Essentially you're correct, but I wouldn't use the expression "same thing." Every group is a monoid, but not every monoid is a group. The integers under multiplication is an example of an abelian monoid which isn't a group (as are the rationals and reals).
A monoid has less structure than a group, so more structures are monoids, but monoids (that aren't groups) don't behave as nicely as groups.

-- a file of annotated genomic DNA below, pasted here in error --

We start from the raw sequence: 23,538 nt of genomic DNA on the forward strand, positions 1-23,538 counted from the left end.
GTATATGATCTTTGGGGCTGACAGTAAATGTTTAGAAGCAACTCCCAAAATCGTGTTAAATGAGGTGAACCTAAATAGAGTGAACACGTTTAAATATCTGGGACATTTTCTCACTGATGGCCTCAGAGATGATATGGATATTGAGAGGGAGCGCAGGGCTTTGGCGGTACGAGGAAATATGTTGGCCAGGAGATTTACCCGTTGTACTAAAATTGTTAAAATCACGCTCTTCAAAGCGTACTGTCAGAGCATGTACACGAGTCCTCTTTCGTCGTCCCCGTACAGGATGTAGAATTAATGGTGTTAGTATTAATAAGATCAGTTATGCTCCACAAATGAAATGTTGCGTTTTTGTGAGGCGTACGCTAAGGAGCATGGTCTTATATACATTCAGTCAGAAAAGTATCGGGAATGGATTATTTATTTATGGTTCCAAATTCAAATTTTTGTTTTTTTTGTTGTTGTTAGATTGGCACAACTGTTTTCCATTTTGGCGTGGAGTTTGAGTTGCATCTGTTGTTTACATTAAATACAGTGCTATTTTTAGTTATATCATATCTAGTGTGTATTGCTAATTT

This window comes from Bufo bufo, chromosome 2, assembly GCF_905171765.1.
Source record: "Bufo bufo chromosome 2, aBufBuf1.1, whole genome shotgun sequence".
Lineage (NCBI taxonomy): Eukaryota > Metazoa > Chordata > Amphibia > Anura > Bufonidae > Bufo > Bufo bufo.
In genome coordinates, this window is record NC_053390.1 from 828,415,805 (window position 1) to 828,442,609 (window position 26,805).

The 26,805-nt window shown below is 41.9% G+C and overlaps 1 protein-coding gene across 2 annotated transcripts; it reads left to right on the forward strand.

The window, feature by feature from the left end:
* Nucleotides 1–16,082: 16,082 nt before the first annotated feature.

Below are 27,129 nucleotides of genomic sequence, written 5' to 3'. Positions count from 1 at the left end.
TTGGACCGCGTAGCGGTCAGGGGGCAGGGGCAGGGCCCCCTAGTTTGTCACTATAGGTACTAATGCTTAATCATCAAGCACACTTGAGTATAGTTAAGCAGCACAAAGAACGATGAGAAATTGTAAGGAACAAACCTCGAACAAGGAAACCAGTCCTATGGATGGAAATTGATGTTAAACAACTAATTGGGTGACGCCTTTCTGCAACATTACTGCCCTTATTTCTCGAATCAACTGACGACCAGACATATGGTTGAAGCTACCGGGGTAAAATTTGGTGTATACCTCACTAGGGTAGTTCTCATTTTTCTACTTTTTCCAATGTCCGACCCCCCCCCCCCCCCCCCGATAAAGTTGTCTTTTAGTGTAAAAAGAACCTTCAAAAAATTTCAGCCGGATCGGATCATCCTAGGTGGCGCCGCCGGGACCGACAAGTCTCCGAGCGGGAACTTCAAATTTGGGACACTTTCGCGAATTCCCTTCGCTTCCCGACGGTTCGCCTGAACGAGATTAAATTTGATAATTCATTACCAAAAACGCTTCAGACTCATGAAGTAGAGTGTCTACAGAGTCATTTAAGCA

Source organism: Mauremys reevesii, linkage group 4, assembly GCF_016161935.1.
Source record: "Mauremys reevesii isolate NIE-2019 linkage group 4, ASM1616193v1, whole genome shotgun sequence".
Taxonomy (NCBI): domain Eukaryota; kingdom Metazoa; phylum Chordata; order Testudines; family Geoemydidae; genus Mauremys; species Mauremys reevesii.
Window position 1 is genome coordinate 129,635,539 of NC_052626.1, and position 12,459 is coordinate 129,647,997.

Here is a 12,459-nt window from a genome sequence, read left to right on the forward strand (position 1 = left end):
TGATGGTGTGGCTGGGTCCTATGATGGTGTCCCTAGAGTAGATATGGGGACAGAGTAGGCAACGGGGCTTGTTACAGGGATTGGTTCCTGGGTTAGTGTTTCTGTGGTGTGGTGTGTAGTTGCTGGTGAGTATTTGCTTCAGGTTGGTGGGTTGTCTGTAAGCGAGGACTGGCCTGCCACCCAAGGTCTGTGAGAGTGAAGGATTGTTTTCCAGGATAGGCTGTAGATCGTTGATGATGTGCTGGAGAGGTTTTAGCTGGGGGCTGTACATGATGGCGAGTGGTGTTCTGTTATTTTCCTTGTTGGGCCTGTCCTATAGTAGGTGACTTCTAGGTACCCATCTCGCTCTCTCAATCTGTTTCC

Yes, but only groups can be abelian. Monoids are just commutative...
Another useful example of a monoid is the set of all (partial) functions from A to A. There is always an identity function, and some functions are bijections so have inverses. In general though, your functions will not have inverses. However, injections and surjections will have left or right inverses.